Wednesday, February 12, 2014

Is There Any Harm In Eating Lots of Vegetables?

I recently made a statement to a colleague that eating an excessive number of vegetables could be harmful. He asked for supporting documentation to back up my comment.  As my statement was based on previous readings, I sought out the clinical literature that associated too many vegetables consumed with what I believed to be the following seven potential problems.  

1.    Certain vegetables, such as cassava, are goitrogenic, which means they cause goiter, a thyroid condition that results in an enlarged thyroid that may or may not impair function. 

2.    Certain vegetables, such as kale, are rich in purine, which can possibly lead to the build up of uric acid in joints, a painful condition known as gout. 

3.     Certain vegetables, such as carrots, are rich in beta-carotene, an anti-oxidant, which can lead to carotenosis, a  benign condition in which the skin turns orange. 

4.     The fiber, particularly insoluble fiber, in vegetables can cause intestinal blockage, gas, and    bloating if over consumed. 

5.      Minerals in vegetables, such as potassium and phosphorus, can be difficult for the kidney to  process in high amounts if the kidney is not working properly such as in certain people with high blood pressure.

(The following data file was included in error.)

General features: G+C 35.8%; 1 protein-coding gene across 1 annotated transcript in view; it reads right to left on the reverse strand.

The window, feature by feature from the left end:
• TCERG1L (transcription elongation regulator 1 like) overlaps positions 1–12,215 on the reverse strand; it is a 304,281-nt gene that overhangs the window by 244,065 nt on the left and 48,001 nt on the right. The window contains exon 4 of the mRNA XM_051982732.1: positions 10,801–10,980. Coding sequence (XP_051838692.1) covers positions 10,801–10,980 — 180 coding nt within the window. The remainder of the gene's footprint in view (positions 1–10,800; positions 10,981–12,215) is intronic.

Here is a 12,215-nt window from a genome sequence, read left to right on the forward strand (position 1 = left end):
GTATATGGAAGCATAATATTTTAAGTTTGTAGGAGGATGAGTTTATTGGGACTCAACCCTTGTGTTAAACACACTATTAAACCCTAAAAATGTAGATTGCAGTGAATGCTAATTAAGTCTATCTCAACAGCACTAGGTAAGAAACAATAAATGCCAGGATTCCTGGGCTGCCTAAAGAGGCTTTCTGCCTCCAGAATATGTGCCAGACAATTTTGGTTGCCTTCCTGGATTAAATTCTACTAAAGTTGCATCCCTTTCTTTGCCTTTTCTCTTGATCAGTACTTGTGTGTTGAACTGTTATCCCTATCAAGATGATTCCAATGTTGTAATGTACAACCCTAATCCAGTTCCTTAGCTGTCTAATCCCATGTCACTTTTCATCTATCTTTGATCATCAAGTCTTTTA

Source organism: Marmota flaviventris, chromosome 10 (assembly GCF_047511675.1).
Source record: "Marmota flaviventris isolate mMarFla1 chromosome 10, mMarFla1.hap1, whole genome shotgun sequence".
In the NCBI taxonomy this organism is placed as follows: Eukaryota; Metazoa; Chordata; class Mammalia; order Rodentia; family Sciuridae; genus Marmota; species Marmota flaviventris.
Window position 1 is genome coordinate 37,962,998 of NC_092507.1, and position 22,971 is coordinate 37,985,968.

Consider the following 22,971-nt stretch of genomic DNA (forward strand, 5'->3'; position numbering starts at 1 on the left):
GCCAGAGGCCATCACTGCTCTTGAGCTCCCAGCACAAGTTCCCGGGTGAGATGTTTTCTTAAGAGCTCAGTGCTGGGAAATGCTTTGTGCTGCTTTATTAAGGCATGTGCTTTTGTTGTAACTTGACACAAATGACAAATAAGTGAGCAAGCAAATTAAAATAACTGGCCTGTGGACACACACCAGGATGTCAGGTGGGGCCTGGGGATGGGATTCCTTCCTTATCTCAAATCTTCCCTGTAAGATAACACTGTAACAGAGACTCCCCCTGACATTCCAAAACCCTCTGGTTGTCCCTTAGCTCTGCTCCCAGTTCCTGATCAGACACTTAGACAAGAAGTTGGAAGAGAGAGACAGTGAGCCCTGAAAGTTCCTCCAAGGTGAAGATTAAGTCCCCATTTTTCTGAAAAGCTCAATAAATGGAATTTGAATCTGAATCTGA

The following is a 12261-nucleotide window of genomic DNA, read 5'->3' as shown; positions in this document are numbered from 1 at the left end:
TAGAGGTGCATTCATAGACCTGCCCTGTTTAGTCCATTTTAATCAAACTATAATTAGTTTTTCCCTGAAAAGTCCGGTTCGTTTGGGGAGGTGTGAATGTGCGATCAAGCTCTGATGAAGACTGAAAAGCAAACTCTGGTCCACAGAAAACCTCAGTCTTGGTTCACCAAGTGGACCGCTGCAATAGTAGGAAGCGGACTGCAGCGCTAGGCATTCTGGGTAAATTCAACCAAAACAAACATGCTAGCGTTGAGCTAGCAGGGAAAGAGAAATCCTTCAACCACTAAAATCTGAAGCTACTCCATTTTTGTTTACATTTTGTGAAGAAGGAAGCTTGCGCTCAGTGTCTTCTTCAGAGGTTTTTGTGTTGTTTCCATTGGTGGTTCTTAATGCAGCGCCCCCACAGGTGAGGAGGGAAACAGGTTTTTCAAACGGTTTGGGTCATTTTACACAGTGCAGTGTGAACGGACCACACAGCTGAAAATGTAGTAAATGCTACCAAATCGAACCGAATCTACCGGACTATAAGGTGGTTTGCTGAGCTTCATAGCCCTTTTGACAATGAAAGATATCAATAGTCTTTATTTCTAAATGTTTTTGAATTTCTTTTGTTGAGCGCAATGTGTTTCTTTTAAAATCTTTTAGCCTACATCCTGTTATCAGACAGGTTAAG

6.      Excessive vegetables can lead to hypervitaminosis, which means too much vitamin, such as excessive Vitamin A, which can be harmful to the body. 

7.      Certain vegetables, such as potatoes and corn, contain high calories from starch  that can contribute to weight gain if eaten excessively.

8.    Certain vegetables, such as spinach, can interfere with calcium absorption.

9.    Certain vegetables, such as tomatoes, contain oxalates which can bind to calcium to form calculi of calcium oxalate. Calcium oxalate build-up can lead to kidney stones.

So are the statements above true? Even though in making my statement I relied on my previous recollections, the question asked deserved specific citations of valid clinical studies. However, after spending three hours searching the literature for supporting documentation, I was disappointed to discover that the literature I could find showed limited support.  I went as far back as the 1950s and still could find almost nothing on the topic. Based on this search, It appears that there do not exist any reliable studies demonstrating harms associated with excessive vegetable consumption, other than for reported individual case reports of reactions to specific high intakes.  The goiter and gout arguments had the weakest supporting evidence. The oxalate, a little stronger. 

Therefore, after reviewing the literature, I have to modify my statement about vegetables to say it is inconclusive if eating too many assorted vegetables for people without underlying medical conditions, such as kidney or liver disease, Chrohn’s disease, irritable bowel syndrome, etc. is necessarily harmful, particularly as it appears that most people would have difficulty eating too many vegetables due to the high fiber content. 

That said, I still think that even vegetables should only be eaten in moderation because there are no good studies to show what happens when they are eaten in excess. The absence of evidence is not always evidence of absence.  Sometimes it is, but I prefer not to speculate in this case having already made one misstatement.